Andy Griffith’s sad ad in favor of the new health care bill brags about the “free” things that older Americans get because of the new system. Don’t you love it that our representatives have given so much free stuff to the American people? Here’s the catch: We have to pay for the free stuff.
Here is what the voters know that the people who spent our earnings in the 111th Congress refuse to recognize and that the creators of Mr. Griffiths’ ad glossed over (whoever talked this American icon into doing this ad ought be hauled in for elder abuse):
One of the key lessons from this year’s historic elections is that Americans understand that nothing is truly free. It’s a basic, common-sense principle. The broad message was that as a nation, we cannot endlessly spend money we don’t have, pretending that somehow the bill will magically disappear.
It was a first, important step in returning our country to both reality and responsibility. The American people wisely said they’ve had enough of liberal, unsustainable spending. Taxpayers know that the money the government spends is our money. It belongs to the people, and eventually the bill comes due. And Americans know from experience that we all behave differently when we’re spending our own money, not “someone else’s money.”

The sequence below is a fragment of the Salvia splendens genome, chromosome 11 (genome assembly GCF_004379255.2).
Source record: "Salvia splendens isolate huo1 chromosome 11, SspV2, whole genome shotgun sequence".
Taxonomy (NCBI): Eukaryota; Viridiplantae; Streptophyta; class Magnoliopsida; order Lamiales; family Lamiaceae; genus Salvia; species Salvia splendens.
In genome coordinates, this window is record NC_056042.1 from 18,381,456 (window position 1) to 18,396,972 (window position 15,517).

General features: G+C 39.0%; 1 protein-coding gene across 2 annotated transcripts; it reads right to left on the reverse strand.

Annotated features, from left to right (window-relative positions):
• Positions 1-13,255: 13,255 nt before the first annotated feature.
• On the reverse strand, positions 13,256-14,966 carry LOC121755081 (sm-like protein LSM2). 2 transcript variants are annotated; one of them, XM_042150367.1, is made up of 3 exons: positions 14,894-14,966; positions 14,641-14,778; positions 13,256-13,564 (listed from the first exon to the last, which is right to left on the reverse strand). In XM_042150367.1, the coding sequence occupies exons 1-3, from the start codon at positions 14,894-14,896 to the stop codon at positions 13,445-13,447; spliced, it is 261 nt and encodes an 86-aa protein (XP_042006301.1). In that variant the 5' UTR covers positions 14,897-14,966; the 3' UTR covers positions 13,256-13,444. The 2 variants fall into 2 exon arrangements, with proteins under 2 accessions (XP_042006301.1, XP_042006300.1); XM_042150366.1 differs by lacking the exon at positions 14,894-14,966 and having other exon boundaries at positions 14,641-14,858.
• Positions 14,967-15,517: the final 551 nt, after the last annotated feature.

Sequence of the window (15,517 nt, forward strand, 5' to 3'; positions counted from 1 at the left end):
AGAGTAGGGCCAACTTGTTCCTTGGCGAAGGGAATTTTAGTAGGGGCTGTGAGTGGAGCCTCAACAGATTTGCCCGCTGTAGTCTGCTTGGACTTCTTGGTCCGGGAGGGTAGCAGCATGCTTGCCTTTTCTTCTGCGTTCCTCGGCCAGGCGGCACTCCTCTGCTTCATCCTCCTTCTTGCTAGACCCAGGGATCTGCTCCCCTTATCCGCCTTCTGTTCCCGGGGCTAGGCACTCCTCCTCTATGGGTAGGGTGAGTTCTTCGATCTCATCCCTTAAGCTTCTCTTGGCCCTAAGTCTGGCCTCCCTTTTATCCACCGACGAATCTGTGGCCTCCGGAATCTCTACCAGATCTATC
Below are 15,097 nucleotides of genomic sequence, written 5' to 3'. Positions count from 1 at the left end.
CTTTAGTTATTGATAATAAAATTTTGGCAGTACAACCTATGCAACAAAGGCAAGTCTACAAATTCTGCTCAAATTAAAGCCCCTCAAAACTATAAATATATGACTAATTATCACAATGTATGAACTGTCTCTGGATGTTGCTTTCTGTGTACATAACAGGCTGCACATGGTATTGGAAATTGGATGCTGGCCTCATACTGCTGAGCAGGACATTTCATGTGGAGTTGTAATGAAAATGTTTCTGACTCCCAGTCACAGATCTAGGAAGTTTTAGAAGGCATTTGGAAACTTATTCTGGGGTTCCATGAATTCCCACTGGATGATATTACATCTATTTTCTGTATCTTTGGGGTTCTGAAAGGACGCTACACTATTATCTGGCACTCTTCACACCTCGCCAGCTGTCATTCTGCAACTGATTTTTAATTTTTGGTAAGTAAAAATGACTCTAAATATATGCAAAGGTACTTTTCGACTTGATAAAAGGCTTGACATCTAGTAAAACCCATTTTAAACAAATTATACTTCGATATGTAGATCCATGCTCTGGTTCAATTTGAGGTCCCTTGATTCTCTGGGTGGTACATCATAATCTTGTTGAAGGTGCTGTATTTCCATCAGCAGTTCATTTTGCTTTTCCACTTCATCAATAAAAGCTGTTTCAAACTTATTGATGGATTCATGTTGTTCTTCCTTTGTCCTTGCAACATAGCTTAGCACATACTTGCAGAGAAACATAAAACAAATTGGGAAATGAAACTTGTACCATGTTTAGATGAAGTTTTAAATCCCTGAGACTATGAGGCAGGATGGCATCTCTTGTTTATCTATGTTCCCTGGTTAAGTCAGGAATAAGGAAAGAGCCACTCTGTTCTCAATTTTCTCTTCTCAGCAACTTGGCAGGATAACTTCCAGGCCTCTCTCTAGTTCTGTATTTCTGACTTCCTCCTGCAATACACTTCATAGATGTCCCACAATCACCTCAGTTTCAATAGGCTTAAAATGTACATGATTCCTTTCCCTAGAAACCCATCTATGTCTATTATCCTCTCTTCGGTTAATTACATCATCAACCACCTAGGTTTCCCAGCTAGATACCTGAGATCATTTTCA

This is from an op-ed by Tim Pawlenty, governor of Minnesota, and possible presidential candidate. Pawlenty compares behavior at an event with a cash bar and one with an open bar-you make different decisions when you are paying for what you consume. Washington has become an open bar. Pawlenty says it’s closing time. I always try to think of it this way: money becomes “government money” only after the government takes it from us. It used to be our money, our earnings, funds that could be used for, say, college for our children or our own retirement. But it goes to Washington and becomes money to do supposedly free things.
Some of my grumpy friends say that things won’t change with the 112th Congress. I’m optimistic-but mostly because I realize that the country is at a tipping point. The incredible spending of recent decades, the belief that government programs are somehow free-all that has led us to this pass–have piled up to tht point that we cannot ignore them. At last, we know that free things take money out of our pockets.